A Q&A with Jason Upton
Trying to classify the music of Jason Upton isn’t easy. His worshipful, piano-driven ballads are all carefully worded, but even on studio tracks, the music often runs unpolished and free. His latest album, Beautiful People, contains narratives and testimonies, praise proclamations and prayers set to music. RELEVANT recently spoke with Upton, who told us that when writing music, he likes to do things his own way, and that usually means being profoundly honest.
It seems it’s the everyday stuff of life that makes the artist, or the person. It’s the personal relationships, the daily interactions with the people who are closest to us—is this the dirt that the art of songwriting grows in?
That’s a great way to look at worship. My perspective on worship is maybe a little bit different than the average perspective on worship. I kind of see a lot of the singing and a lot of the songwriting in the Church as a hopeful expression about what we maybe believe or would like to believe. But worship, to me, is more an expression of the truth. To me, honesty is an incredible tool to lead us to the truth in worship. So one of the things I’ve been growing in during the last several years is just being honest in my songwriting. For instance, the phrase "I give my life to you"—I would just never sing that. I tend to be more like, "To you I give my life, not just the parts I want to." It’s a little more wordy, but to me it’s more truthful.
During the recording of many of your albums, there are often unique spiritual things that happen. What was God doing during this project?
Every song I get from an experience—or something happens, and I write it. On Beautiful People, the musical flow is the experience. I write these songs, and then in the studio, they’re being re-enacted—it’s being played out again. So what you do is you pray, and you talk. Being in the studio requires honesty. [It] requires me getting in that place where I was when I first wrote the song.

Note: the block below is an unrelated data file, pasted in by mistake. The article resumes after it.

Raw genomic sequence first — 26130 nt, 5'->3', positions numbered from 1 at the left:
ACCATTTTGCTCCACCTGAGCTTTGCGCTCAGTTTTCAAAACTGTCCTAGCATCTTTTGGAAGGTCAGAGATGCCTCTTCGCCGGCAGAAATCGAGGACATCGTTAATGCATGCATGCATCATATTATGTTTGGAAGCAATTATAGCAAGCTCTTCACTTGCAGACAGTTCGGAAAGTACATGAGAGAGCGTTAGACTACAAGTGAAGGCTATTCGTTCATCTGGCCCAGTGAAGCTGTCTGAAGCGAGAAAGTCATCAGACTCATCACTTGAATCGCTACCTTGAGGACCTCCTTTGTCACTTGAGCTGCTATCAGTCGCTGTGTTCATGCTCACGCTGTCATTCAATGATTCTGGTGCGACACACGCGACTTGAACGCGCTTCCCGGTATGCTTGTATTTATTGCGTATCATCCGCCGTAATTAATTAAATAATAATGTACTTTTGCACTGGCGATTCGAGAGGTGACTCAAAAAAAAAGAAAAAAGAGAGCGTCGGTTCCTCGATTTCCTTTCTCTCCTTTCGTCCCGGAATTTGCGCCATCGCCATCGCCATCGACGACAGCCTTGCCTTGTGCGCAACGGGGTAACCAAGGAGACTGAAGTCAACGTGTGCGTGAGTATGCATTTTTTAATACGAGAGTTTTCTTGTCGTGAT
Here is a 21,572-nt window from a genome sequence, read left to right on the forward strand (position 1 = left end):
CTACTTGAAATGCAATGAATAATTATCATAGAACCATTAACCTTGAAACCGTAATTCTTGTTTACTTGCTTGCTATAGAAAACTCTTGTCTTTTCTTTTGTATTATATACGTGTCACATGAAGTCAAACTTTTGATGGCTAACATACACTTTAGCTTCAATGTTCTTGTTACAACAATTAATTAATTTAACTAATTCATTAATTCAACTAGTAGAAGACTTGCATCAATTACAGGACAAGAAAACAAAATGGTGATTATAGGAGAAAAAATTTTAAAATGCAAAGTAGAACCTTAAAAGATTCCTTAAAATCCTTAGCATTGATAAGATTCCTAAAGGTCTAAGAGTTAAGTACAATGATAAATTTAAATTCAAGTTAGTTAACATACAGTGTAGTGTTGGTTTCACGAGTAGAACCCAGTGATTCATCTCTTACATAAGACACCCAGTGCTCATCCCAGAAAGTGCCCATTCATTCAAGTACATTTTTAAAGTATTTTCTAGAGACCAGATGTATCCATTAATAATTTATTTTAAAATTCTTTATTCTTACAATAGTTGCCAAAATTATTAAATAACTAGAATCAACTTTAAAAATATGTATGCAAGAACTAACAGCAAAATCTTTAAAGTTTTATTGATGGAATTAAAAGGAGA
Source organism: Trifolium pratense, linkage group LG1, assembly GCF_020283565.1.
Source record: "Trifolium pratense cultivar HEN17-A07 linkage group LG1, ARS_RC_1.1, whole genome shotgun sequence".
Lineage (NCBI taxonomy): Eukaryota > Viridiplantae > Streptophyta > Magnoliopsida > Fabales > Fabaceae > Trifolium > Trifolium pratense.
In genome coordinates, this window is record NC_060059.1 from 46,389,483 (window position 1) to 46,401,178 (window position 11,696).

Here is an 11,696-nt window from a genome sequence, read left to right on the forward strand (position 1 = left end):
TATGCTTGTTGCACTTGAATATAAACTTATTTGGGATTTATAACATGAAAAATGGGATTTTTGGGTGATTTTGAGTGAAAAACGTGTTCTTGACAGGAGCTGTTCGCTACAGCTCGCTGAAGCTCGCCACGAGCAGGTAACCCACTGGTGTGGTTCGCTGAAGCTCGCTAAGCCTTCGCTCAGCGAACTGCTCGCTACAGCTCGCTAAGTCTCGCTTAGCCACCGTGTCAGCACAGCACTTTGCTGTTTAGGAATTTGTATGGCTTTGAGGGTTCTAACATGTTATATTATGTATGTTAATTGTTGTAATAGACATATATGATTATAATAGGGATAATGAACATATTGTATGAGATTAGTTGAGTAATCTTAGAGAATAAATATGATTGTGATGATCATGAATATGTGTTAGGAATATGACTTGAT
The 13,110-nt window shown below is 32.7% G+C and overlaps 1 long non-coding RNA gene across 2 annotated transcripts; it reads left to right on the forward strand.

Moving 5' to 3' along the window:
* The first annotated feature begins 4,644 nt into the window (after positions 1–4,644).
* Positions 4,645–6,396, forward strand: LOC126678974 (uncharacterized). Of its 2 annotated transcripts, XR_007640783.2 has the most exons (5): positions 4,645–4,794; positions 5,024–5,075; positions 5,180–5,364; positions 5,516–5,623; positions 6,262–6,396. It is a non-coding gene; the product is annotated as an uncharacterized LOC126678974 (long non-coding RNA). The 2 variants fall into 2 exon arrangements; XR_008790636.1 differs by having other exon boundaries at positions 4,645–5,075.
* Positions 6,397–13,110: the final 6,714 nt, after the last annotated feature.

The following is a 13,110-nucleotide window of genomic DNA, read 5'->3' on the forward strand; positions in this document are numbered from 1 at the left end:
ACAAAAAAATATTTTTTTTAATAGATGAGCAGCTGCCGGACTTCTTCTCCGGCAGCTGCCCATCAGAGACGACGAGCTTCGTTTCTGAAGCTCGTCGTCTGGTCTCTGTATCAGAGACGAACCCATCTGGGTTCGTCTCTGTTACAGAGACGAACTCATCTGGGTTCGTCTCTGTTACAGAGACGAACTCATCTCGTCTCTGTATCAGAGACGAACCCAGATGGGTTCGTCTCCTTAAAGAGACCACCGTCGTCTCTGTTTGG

On Beautiful People you have more singer/songwriter, story-driven songs. Do you see those as worship as well?
Yeah, I’m not very formulated. I just pray. One of the biggest things that had an impact on me is when I was in seminary studying Psalms. That was one of my first encounters with prayer in worship and expression of actual life in worship, and how different each psalm is. There’s nothing more different than Psalm 50 and Psalm 51. They’re almost exact opposites. One is the declaration of God’s vengeance over an evil people, and the next one is the psalmist repenting for being an evil person.
So I don’t really look at my songwriting as, This is a song that everybody’s going to sing along with, and we’re all going to get happy and have fun. I think of it more in terms of, What does this mean to me? Sometimes that expression is a prayer, and sometimes that expression is just an observation of something that is analogous to or can teach us something about the Kingdom.
The whole spectrum of human experience is in the Psalms. There’s anger, joy, pride, love and humility. Do you think that we need a more broad expression of interaction with God in church?
Oh yeah, we need folkloric poetry and storytelling. Most of the Old Testament was passed down through storytelling. Then eventually it was copied down in an appropriate way. We wouldn’t even have the Old Testament if it hadn’t been for a community of people who continued to tell the story over and over again to each other and to their children. With that in mind, it’s real problematic to me to say that someone like Don Moen is a better worshipper than Derek Webb—there’s just no way to say that. How could we ever say that Sara Groves is less of a worshipper than Paul Baloche because she doesn’t write corporate worship songs that we all sing along to? I think it’s all worship and it’s all beautiful, and I think that every one of them has something vital to say.
But the real question really is, How can I learn to follow Jesus more? And that hits in our most daily experiences. And in the past, sometimes those expressions unfortunately have had to come through secular artists (and that whole line of sacred-versus-secular is a whole other conversation, by the way). But unfortunately, until guys like Webb have come along, we haven’t had a lot of that; we haven’t had a lot of music that necessarily makes us think and ponder and reflect. The great form of music is often great for pondering, reflecting, thinking—it’s for expressing ideas in places where saying it would just be an irritant. And those ideas are being expressed all the time in secular music, and that’s why we love Bono and U2. We love that, because they’re expressing these really great, deep ideas.
This story was adapted from a recent article that appeared in the 850 WORDS OF RELEVANT newsletter. To subscribe for free, go here.